Unpacking the Book: Season 1

**Find out information about the current season of Unpacking the Book: Jewish Writers in Conversation here.**

This spring, join Jewish Book Council for an exciting new event series featuring incredible authors in an incredible venue. Hosted at the Jewish Museum in New York City (1109 5th Avenue), Unpacking the Book: Jewish Writers in Conversation will bring together some of the finest writers of the day for conversations around contemporary Jewish life and identity. These conversations will be moderated by Bari Weiss, associate books editor at The Wall Street Journal. Additionally, each program is FREE and includes wine and refreshments, a book sale and signing, and the opportunity to visit the Jewish Museum galleries; however, space is limited and guests must REGISTER.**

More information about each conversation can be found by clicking the links below:

A Grand Debut - February 24, 2015 | 6:30-8:30PM
Molly Antopol | Alexis Landau | Daniel Torday | Bari Weiss

Women of the Book - March 24, 2015 | 6:30-8:30PM
Elisa Albert | Anita Diamant | Ruth Andrew Ellenson | Bari Weiss

Soviet Roots, American Branches - May 19, 2015 | 6:30-8:30PM
Yelena Akhtiorskaya | Gal Beckerman | Boris Fishman | Bari Weiss + Special Guests Alina and Jeff Bliumis

Planning on attending all three programs? Join the JBC Circle membership program! Space is limited, so be sure to request membership early. JBC Circle members will be invited to a private reception with the authors preceding each program and will also receive the following:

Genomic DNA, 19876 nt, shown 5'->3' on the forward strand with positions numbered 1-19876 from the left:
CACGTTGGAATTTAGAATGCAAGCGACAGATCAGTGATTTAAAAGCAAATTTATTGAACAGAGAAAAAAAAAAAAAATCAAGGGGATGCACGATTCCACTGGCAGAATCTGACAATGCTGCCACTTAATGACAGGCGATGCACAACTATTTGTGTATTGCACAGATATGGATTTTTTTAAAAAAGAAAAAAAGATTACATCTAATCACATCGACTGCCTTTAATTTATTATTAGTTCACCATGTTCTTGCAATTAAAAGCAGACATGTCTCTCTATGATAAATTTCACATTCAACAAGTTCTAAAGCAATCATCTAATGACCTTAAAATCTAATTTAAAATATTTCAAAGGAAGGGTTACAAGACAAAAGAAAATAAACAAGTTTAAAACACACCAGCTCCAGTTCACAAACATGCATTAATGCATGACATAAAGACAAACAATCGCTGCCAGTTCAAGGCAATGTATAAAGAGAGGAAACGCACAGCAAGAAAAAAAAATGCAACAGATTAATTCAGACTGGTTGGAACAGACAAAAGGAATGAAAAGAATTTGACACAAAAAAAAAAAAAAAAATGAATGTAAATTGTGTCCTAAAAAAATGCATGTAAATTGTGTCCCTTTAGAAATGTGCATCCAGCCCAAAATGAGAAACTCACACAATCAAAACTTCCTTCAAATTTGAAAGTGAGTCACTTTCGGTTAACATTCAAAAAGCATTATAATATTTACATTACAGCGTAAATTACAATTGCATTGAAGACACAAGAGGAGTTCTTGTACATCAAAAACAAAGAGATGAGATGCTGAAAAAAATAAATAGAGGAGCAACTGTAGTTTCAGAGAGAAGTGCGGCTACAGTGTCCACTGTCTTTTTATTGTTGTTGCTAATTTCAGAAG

Request JBC Circle membership here. (In the case of inclement weather, events will be rescheduled accordingly.)

A special thank you to the following sponsors for their support:


If you have any trouble registering, please contact the Jewish Book Council at jbc@jewishbooks.org or 212-201-2920.

**RSVP required to gain entry. Early arrival is suggested as space is limited. Entry is not guaranteed, unless you are a JBC Circle member.

A Grand Debut

Program Co-Sponsor: Electric Literature
Download this event's BOOK CLUB GUIDE

February 24, 2015 | 6:30-8:30PM

Each of these authors have recently published either their first collection of short stories or full-length novel. We’ll sit down with them to talk about their books, how their “Jewishness” influences and impacts upon their writing, experiences on the road, their inspirations, and where they see the action going next. Are there any similarities or trends among their works or are they writing from completely different perspectives? We’re going to find out.

Molly Antopol's debut story collection, The UnAmericans, was published here by W.W. Norton in 2014, and in six other countries. She teaches creative writing at Stanford University, where she was a recent Wallace Stegner Fellow. A recipient of the National Book Foundation's 5 Under 35 award and longlisted for the National Book Award, she holds an MFA from Columbia University and lives in San Francisco.

Alexis Landau graduated from Vassar College and received her MFA from Emerson College. She is pursuing her Ph.D. in English Literature and Creative Writing at the University of Southern California, currently finishing a thesis about Irène Némirovsky. The Empire of the Senses (Pantheon) is her first novel; her short stories have appeared in journals such as LA CityZine and Amor Fati. Originally from Los Angeles, Alexis lives with her husband and two children in Santa Monica.

Daniel Torday is the Director of Creative Writing at Bryn Mawr College. An author and former editor at Esquire magazine, Torday currently serves as an editor at The Kenyon Review. The Last Flight of Poxl West (St. Martin's Press) is his first novel. His short stories and essays have appeared in Esquire, Glimmer Train, Harper Perennial’s Fifty-Two Stories, Harvard Review, The New York Times and The Kenyon Review. Torday’s novella, The Sensualist, won the 2012 National Jewish Book Award for debut fiction.

Women of the Book

Program Co-Sponsor: Jewish Women's Archive
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March 24, 2015 | 6:30-8:30PM